Mets Remain Powerless

While watching the spring training contest between the Mets and the Tigers yesterday, a comment was made about Detroit’s assault on opposing pitchers via the home run. It motivated me to check the spring training stats.

As it turns out, the Tigers lead all MLB teams with 42 home runs this spring. Guess who is last, with only 14? Yep, our New York Mets.

I know that David Wright was injured all spring. I know that Ike Davis was dealing with Valley Fever. I know that spring training numbers don’t necessarily mean all that much. And I know that the fences at Citi Field have been brought in a few feet.

However, I find the Mets’ lack of power alarming, especially considering that Detroit’s total — while high — isn’t all that remarkable. The next-highest home run total comes from the Padres (!), with 39, followed by 36 clubbed by the Cubs. Nine teams have hit at least 30 over the fence, and only three teams have hit less than 20 — the Mets (14), the Marlins (16), and the Cardinals (19).

The totals by the Fish and the Redbirds is somewhat comforting. So is the Yankees’ relatively low total of 23. But gee whiz, only 14 dingers in 28 games? That works out to 81 over 162 — a full 27 less than the Mets hit in 2011, when they didn’t have Ike Davis for most of the year and only had Duda and Carlos Beltran for half seasons.

Again, I know it’s “only” spring training and the numbers in March don’t count. But offense is supposed to be the Mets’ strength this year, and they haven’t shown any suggestion of that supposition. Besides being last in homers, they’re also dead last in MLB in slugging (.320) and OPS (.627), are second-to-last in average (.228) and OBP (.307), and third-to-last in runs scored (105). Things better turn around real quick once the Opening Day “bell” rings, or there’s little to no chance of the Mets getting off to that quick start the franchise so desperately needs.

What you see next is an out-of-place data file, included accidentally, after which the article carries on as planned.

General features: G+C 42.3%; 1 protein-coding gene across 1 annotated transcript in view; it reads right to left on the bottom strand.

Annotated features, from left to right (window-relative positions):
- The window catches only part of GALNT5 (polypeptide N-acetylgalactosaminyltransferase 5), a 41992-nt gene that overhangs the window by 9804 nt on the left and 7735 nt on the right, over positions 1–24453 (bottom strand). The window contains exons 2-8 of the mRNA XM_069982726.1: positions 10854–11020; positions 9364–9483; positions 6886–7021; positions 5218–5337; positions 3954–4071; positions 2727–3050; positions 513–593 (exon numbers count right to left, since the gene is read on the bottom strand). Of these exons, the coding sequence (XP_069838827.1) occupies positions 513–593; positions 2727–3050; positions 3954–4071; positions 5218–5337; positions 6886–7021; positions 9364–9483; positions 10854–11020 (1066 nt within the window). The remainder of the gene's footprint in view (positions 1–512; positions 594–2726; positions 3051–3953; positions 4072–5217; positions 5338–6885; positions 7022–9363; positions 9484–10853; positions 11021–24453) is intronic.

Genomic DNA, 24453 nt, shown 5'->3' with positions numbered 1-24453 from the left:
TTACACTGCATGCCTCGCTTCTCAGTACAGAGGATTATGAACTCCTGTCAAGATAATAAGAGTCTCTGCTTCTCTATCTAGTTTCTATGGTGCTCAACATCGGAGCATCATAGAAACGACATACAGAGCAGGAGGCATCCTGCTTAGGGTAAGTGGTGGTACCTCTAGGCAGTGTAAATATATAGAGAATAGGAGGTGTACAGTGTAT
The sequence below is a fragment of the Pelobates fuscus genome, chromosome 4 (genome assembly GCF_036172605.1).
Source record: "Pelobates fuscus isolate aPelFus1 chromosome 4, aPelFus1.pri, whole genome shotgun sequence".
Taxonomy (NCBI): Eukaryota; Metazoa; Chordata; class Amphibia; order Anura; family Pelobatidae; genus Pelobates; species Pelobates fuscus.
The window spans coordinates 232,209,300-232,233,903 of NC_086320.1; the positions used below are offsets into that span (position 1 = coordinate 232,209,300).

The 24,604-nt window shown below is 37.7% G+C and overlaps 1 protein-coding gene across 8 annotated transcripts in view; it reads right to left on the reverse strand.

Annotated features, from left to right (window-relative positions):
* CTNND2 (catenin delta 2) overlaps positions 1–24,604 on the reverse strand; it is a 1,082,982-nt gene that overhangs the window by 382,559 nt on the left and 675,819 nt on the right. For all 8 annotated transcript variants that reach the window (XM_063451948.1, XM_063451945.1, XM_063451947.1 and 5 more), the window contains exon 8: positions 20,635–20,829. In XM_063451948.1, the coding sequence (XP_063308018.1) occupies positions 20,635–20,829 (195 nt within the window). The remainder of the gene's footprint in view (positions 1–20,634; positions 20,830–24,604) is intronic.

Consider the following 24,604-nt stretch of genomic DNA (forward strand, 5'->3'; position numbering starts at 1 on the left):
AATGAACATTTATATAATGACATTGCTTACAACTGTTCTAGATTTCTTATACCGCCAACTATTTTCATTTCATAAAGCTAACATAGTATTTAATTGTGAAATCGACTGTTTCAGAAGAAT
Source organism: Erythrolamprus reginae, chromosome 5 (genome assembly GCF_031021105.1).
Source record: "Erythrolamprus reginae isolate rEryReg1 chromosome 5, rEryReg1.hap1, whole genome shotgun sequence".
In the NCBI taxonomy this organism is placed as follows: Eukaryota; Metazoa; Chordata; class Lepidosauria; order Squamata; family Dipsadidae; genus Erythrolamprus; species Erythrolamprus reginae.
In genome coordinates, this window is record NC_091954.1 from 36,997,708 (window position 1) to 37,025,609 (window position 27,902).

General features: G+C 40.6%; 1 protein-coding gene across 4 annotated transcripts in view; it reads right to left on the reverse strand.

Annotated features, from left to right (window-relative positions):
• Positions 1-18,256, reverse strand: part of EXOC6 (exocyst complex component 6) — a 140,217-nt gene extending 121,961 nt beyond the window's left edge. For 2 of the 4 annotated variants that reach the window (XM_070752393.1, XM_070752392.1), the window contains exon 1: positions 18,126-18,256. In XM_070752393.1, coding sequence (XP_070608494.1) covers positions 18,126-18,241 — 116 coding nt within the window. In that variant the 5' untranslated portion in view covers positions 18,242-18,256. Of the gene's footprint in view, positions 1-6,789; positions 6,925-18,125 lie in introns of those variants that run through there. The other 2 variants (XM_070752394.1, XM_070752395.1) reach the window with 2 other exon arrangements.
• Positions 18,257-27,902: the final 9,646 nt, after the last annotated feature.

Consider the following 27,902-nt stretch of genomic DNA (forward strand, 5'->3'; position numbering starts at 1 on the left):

What say you? Is the lack of offense in Florida much ado about nothing? Or is it a legitimate red flag? Post your opinion in the comments.

Joe Janish began MetsToday in 2005 to provide the unique perspective of a high-level player and coach -- he earned NCAA D-1 All-American honors as a catcher and coached several players who went on to play pro ball. As a result his posts often include mechanical evaluations, scout-like analysis, and opinions that go beyond the numbers. Follow Joe's baseball tips on Twitter at @onbaseball and at the On Baseball Google Plus page.
  1. DaveSchneck April 2, 2012 at 8:22 am
    Don’t you know the wind is always blowing in at Port St. Lucie? And, Jason Bay isn’t going to start trying until this week.
    • HobieLandrith April 2, 2012 at 11:42 am
      Funny, though, how the wind always blows out when Mets opponents are at bat, and how the wind also blows in at every visiting park, as well. BTW, Joe neglected to mention that Mets pitching has allowed 24 HR this year. Not a huge number, but takes the, ahem, “wind” out of your argument.